pilight's great post on ranking the Minnesota Lynx definitely caught my eye. As someone who never got a chance to see the great teams of the Houston Comets or the Los Angeles Sparks, I've always been interested in which teams in the WNBA were the best ever.
My favorite method - every stathead had his favorite metric - is the Noll-Scully Measure. I'm sure I must have written about Noll-Scully Measures a thousand times, but they are one method to measure the competitiveness of a league in any given year. (Oh yeah. Here it is.) The ideas behind the Noll-Scully measures - simplied - are as follows:
1. To figure out how competitive a league is, imagine a perfectly balanced league - a league where every team is exactly the same in terms of talent. You can think of each team as one team, cloned several times. Random chance will indicate that these teams shall not all finish at .500, for the same reason that you don't get twenty-five heads and twenty-five tails every single time you flip a coin fifty times. Sometimes you get twenty eight heads, sometimes twenty four, once in a while you get thirty and sometimes even twenty-five. It's very rare to get forty heads. Likewise for teams
2. The coin flip distribution is what's called a binomial distribution. It has a very predictable distribution or "scatter".
3. We then compare the scatter of the league in question to the scatter of wins in our "perfectly competitive league". We use a statistical concept called "standard deviation" to measure scatter. (This function is STDEV in an Excel spreadsheet)
Noll-Scully Measure = (standard deviation of wins in test league)/(standard deviation of wins in perfectly competitive league)
= 2 x (standard deviation of wins in test league)/(square root of number of games for a team in regular season)
= 2 x (standard deviation of wins for a given WNBA season)/(the square root of 34)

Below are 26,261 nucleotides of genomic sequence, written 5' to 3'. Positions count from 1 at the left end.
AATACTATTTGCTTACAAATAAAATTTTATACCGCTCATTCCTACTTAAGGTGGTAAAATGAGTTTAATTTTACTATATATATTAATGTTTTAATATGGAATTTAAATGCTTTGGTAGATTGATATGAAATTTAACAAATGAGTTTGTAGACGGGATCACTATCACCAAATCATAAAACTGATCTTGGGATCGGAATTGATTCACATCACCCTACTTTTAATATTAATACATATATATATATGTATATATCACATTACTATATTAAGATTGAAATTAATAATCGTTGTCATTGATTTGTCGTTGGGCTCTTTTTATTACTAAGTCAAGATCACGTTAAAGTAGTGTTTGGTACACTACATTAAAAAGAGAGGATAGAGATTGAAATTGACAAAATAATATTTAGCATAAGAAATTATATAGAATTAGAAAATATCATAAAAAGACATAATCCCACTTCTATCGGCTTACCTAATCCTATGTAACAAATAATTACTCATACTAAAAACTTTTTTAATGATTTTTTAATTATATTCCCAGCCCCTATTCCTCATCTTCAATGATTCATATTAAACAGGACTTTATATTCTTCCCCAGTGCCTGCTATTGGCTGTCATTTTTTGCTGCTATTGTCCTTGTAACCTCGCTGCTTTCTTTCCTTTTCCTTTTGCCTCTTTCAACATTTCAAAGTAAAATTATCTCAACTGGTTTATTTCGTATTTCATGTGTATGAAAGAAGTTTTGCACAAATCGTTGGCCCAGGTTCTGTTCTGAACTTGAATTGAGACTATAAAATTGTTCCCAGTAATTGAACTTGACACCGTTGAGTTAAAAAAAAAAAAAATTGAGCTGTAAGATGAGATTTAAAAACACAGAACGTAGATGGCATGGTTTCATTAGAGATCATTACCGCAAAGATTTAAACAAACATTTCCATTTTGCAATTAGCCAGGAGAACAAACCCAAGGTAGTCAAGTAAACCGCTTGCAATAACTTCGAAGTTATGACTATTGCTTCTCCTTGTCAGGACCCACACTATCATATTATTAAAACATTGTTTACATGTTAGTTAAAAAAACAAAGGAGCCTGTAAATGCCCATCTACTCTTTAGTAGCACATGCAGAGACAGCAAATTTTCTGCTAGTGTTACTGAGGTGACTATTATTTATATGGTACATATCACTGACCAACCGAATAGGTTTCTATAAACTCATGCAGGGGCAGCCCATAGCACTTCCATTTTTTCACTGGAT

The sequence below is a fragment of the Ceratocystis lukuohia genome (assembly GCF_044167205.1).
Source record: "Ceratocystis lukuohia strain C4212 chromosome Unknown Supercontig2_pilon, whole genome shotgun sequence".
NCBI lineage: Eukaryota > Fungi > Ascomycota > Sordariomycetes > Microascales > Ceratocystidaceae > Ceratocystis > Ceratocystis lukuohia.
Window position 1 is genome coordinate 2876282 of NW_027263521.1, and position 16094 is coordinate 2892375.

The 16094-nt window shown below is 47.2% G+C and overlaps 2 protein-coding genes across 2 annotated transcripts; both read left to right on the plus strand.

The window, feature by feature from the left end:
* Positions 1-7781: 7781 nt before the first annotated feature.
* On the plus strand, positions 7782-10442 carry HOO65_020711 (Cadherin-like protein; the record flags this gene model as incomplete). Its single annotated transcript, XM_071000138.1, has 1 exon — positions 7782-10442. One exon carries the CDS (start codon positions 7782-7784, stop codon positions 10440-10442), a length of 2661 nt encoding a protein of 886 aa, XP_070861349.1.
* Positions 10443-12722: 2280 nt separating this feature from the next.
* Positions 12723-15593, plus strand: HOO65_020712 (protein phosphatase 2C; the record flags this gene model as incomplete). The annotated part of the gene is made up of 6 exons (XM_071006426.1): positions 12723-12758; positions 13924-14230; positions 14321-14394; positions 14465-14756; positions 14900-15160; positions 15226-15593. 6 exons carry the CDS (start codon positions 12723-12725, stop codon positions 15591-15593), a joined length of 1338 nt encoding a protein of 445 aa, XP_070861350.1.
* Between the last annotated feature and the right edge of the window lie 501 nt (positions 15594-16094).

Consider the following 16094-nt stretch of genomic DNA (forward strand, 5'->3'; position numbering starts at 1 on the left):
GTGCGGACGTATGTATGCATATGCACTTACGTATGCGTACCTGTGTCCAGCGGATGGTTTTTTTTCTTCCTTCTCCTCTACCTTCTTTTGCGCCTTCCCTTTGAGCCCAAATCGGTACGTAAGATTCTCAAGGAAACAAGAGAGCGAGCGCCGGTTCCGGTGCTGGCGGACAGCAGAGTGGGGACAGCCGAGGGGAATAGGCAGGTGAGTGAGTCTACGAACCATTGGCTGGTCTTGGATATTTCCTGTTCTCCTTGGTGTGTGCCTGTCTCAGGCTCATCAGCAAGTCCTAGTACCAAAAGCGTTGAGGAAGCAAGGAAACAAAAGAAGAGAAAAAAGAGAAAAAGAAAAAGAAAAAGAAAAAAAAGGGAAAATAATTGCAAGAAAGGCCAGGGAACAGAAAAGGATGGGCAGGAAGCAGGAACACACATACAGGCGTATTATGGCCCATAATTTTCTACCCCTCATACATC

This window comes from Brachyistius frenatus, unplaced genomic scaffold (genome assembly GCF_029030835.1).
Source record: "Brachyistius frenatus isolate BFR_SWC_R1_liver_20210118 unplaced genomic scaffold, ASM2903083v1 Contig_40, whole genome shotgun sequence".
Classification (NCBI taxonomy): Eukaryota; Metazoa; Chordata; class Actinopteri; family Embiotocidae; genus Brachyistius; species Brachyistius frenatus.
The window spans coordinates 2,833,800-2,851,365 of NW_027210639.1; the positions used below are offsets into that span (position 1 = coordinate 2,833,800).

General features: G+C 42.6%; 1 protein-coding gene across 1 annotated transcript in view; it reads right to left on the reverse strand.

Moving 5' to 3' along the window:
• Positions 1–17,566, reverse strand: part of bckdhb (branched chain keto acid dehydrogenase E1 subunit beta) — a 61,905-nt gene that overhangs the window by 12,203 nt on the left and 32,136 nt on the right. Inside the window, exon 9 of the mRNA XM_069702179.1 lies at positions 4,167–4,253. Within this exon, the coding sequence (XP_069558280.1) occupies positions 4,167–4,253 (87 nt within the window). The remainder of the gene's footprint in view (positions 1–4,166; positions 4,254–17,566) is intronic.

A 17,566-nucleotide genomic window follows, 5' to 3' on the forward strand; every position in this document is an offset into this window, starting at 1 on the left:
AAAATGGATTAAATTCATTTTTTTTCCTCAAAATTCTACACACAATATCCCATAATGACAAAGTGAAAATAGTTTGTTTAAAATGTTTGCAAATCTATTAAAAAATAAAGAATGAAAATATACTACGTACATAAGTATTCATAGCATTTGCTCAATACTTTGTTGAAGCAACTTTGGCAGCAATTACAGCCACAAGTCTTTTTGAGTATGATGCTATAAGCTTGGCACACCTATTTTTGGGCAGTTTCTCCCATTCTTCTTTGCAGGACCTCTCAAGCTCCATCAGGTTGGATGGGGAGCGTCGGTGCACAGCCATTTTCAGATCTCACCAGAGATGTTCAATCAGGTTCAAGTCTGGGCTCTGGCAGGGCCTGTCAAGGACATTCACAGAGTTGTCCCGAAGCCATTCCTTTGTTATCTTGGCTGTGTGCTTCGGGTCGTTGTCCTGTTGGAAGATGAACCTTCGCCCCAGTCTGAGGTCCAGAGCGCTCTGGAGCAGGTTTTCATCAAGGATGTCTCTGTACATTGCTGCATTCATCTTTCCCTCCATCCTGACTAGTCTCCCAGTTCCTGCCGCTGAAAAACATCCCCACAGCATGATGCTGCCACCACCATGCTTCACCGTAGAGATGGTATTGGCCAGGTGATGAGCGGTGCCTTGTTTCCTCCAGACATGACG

This works for any league - WNBA, NBA (change the denominator to the square root of 82), the NFL (change the denominator to the square root of 16), etc.
So how do we evaluate the results of this formula? Assume the league was perfectly competitive. Then the "test league" is the "perfectly competitive league", the numerator and the denominator of the equation are equal and the result is equal to "one". We'll use two decimals and write it as 1.00. The rule then becomes, "the closer your Noll-Scully measure is to 1.00, the more competitive the league."
I used data from 1996 to 2010 and calculated Noll-Scully measures with some caveats. For typical sports leagues:
Where does the WNBA fit in? Using a weighted mean of the last 15 seasons, we get
The WNBA is more competitive by a large measure than the NBA, which might be the least competitive major sports league. Generally, the NBA is split between very good teams and very bad ones. There are many factors which could affect the Noll-Scully measure: The role of luck during individual games. How strongly the gain or loss of a single player affects a team, or how long players remain in the league.
Each season has its own Noll-Scully measure. Here are the 15 years of Noll-Scully measures for the WNBA:
Note the value associated with the 2011 season: 2.30. This season - according to Noll-Scully - has been the second-least competitive in WNBA history, second only to the 1998 season where the Houston Comets galloped to the WNBA championship on the strength of a 27-3 season record.
Why is that? Well, remember Noll-Scully has to do with how much "scatter" there is in the league's wins. The more scatter, the higher the measure. The 2011 season has scatter on both ends. True, the Minnesota Lynx's 27-7 looks very impressive - but you have to remember that there were very bad teams on the other side of the scale. Tulsa had one of the worst records in WNBA history at 3-31. Washington finished at 6-28. Of the ten teams not named Tulsa or Washington, five of them finished with 20 wins. When Candace Parker got hurt, the race for the playoffs was basically over in the West and the only question was in which order would the four sure-to-qualify Western Conference teams finish? (The Eastern Conference had slightly more drama.) There wasn't much drama in the 2011 season until the playoffs came.